A googol is 10 to the power of 100 or 1 followed by 100 zeroes. It was invented by Edward Kasner, a mathematician of the early 20th century, and the name was given by his nine-year-old nephew. Kasner used it to illustrate the difference between an unimaginably large number and infinity. It is useful when comparing with other very large quantities such as the number of subatomic particles in the visible universe or the number of hypothetically possible chess moves.

Googol can be used to indicate the total amount of graft and black money that can be siphoned off from the Indian economy. In 2062, fifty years from now (is this an underestimate?) this amount will total Rs Googol.

Any way of stopping this or slowing down the juggernaut? You, me and the man in the street have plenty of ideas which have to be developed and refined. Let me put one forward for consideration.

The CAG is an excellent weapon. Unfortunately, the CAG reports are all post-mortems. The CAG looks at government operations long after they have been completed. Taking the 2G spectrum case as an example, a lot of people knew that something illegal was going on during the process of allocating the licences but they did not have documentary proof to pin down the illegalities or estimate the amount of black money was created. Only the CAG report could surgically cut open the whole operation, with Raja conducting the full orchestra of the government, and display the anatomy of India's biggest scam to the public.

 Some culprits have been caught but many more have escaped. The money was gone, hidden under plants at the bottom of the garden or sitting in bank accounts abroad or financing the trade in weapons and drugs; solely because the CAG report was only a post-mortem.

We need some mechanism which catches the scamsters when they are going about their dirty work; like catching a thief in the act of breaking open the safe in your house. We need something that may be described as "concurrent audit" of government deals, a detective's review of the proposal at the point that the final decision is to be made.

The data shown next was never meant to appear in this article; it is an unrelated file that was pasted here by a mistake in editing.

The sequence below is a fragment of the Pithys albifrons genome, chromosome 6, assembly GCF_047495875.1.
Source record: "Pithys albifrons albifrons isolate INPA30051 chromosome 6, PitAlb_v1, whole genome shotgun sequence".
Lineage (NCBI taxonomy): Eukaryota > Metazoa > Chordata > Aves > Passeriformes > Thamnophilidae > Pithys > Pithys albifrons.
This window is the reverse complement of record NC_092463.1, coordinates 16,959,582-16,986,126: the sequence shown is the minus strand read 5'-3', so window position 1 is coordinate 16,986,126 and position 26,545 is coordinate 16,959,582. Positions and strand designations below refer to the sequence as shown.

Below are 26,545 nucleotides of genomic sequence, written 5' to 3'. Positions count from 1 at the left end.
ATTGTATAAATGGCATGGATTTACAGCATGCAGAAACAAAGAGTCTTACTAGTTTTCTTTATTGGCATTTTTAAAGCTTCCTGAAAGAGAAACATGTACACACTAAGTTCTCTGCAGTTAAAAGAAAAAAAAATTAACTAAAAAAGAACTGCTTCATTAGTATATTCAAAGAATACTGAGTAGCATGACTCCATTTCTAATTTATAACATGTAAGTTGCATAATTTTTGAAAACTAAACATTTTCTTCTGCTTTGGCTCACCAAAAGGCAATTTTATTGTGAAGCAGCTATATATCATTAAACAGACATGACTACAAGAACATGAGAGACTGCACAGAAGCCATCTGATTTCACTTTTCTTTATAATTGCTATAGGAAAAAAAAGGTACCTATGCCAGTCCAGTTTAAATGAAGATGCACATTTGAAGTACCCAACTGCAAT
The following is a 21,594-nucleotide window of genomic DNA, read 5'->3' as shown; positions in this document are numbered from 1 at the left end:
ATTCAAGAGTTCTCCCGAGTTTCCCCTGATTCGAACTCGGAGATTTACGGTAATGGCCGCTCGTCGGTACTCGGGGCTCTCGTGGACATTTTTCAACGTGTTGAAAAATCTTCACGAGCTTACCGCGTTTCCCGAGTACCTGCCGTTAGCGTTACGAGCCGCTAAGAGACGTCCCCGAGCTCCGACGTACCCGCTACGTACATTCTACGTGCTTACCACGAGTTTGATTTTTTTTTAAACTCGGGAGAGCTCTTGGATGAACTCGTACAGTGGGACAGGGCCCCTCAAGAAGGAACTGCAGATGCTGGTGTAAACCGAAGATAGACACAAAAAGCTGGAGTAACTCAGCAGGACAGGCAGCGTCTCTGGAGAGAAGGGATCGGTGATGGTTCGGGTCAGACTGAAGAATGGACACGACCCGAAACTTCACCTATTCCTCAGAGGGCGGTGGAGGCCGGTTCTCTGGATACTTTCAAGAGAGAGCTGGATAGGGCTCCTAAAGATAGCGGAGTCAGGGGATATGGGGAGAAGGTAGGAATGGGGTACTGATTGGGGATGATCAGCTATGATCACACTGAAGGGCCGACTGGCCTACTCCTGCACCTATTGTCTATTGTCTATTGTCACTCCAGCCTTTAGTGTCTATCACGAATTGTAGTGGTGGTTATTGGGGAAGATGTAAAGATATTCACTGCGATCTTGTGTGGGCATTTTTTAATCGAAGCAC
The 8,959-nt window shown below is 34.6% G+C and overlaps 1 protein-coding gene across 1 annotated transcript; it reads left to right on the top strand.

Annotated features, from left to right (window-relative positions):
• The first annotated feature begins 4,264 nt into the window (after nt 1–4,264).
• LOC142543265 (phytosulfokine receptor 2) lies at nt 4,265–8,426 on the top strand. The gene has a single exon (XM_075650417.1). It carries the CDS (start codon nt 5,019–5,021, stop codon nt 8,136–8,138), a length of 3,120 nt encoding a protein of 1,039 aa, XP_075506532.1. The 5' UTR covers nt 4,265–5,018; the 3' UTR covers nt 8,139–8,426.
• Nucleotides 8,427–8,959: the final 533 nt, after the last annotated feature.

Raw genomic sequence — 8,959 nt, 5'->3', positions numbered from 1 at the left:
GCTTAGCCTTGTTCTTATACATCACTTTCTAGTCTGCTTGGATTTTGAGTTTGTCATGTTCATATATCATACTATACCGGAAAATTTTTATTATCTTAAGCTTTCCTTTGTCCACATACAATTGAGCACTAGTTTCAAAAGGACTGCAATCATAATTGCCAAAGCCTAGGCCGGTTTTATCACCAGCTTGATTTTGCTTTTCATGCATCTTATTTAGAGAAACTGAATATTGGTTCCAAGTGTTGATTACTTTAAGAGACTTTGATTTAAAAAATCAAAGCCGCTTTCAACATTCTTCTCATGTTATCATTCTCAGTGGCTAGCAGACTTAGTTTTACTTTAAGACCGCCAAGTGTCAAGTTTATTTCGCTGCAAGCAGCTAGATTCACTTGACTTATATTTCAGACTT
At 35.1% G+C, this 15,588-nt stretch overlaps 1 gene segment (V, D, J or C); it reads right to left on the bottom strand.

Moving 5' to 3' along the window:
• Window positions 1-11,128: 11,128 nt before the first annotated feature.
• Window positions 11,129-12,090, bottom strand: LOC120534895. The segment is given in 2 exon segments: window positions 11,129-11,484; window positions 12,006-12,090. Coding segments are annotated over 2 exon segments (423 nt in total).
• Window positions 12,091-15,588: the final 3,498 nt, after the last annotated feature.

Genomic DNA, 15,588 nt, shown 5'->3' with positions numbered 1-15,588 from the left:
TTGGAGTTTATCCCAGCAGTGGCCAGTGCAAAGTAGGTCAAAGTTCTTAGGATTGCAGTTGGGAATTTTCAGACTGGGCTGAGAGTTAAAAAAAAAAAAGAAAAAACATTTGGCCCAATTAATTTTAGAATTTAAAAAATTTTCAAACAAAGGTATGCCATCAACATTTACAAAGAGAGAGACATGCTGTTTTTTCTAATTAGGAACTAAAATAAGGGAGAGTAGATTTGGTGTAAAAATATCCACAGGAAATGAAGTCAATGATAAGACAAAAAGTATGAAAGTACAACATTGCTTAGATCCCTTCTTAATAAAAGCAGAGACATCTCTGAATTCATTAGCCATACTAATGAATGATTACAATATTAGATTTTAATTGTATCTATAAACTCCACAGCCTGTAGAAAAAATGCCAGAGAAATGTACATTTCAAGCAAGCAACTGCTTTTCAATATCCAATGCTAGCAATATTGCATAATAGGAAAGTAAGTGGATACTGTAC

Consider the example of Air India. Air India got into trouble because Praful Patel wanted to buy 111 planes. Everything would have been fine if, as prudential financial norms dictated, a proper plan to raise the funds for the aircraft had been formulated. The funds should have come from a mix of equity, retained earnings, loans and leases.

Instead, Air India was loaded with an unbearable loan burden of Rs38,000 crore and the proposal went through on the nod, right past even the Cabinet. If we had a system of concurrent audit, the detective review would have cried 'halt' and Air India would be healthy now. Prevention is better than cure?

(R Vijayaraghavan has been a professional journalist for more than four decades, specialising in finance, business and politics. He conceived and helped to launch Business Line, the financial daily of The Hindu group. He can be contacted at [email protected].)




5 years ago



5 years ago

Like CAG, even income tax asessments, investigation and work also constitute post mortem and all are happy! It is merely a question of sharing the loot!

C Jyoti

5 years ago